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Business // Thinking Smart
David S. Chang

End-Of-Year Tax Planning, Part 1

As the end of the year approaches, we are busy with holidays, family and travel, but this also is a good time to do some last-minute tax planning. With tax cuts expiring last year, taxes will go up for some people on their income and capital gains. In addition, several tax exemptions are being phased out.

If you are concerned with having to owe Uncle Sam this year, this month’s article series will cover 11th-hour tax tips you may find useful. Although tax planning rarely is fun, these strategies could help you keep more of your hard-earned money. As always, consult a tax professional for more information.

* Get Organized. Now is an excellent time of year to get your financial house in order. Gather cash receipts to help you calculate possible deductions and miscellaneous payments. Do you have a hobby or activity that generates income? If so, any losses might be eligible for deduction. Have you made home improvements? Charitable contributions? Vehicle expenses or miles driven for business? Get together all of your documentation early to make your life a little easier in April.

* Contribute To Your Work 401(k). Tax-deferred investing in retirement accounts is a smart choice because it allows your money to grow tax-free until you withdraw it. Maximize your 401(k) contributions, up to $17,500, or $23,000 if you will be age 50 or older in 2013.

* Contribute to Your Individual Retirement Account (IRA). You have until April 15, 2014, to make IRA contributions for 2013, but the sooner you get your money into the account, the sooner it has the potential to start growing tax-deferred. Making deductible contributions also reduces your taxable income for the year. You can contribute a maximum of $5,500 to a traditional or Roth IRA for 2013, plus an extra $1,000 if you are 50 or older.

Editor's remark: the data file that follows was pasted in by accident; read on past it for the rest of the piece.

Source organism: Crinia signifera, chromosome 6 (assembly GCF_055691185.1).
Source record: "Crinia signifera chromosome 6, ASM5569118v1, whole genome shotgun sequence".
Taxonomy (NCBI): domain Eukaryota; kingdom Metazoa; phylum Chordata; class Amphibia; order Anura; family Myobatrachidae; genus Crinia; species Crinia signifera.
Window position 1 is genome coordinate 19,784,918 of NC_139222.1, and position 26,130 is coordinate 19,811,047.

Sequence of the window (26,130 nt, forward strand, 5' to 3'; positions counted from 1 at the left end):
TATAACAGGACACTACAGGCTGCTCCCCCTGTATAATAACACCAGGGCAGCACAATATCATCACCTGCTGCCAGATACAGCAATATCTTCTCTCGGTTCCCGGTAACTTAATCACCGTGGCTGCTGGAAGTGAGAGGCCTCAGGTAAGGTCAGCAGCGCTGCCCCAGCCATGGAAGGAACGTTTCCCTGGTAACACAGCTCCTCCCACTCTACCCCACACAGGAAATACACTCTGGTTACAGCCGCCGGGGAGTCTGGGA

* Check Your IRA Distributions. You are required to make minimum distributions from your traditional IRA by April 1 following the year in which you reach age 70-and-a-half. Failing to take out enough triggers a 50 percent excise tax on the amount you should have withdrawn based on your age, life expectancy and the amount in the account at the beginning of the year.

* Weigh the Benefits of Loss-Harvesting. In order to avoid paying capital gains taxes, many investors sell off investments such as stocks that have experienced losses in order to help offset any taxable gains have realized during the year. If you think that you may have a heavy capital gains burden this year, talk to your tax professional and financial representative about whether loss harvesting may be a good strategy for you.

* If you qualify, contact the IRS Volunteer Income Tax Assistance (VITA) and the Tax Counseling for the Elderly (TCE) Programs for free tax help. VITA helps those who make $51,000 or less and need assistance in preparing their own tax returns. The TCE Program offers free tax help for all with priority assistance to people who are 60 years of age and older, specializing in questions about pensions and retirement issues unique to seniors.

Please visit artofthinkingsmart.com for more information on these programs. david@artofthinkingsmart.com

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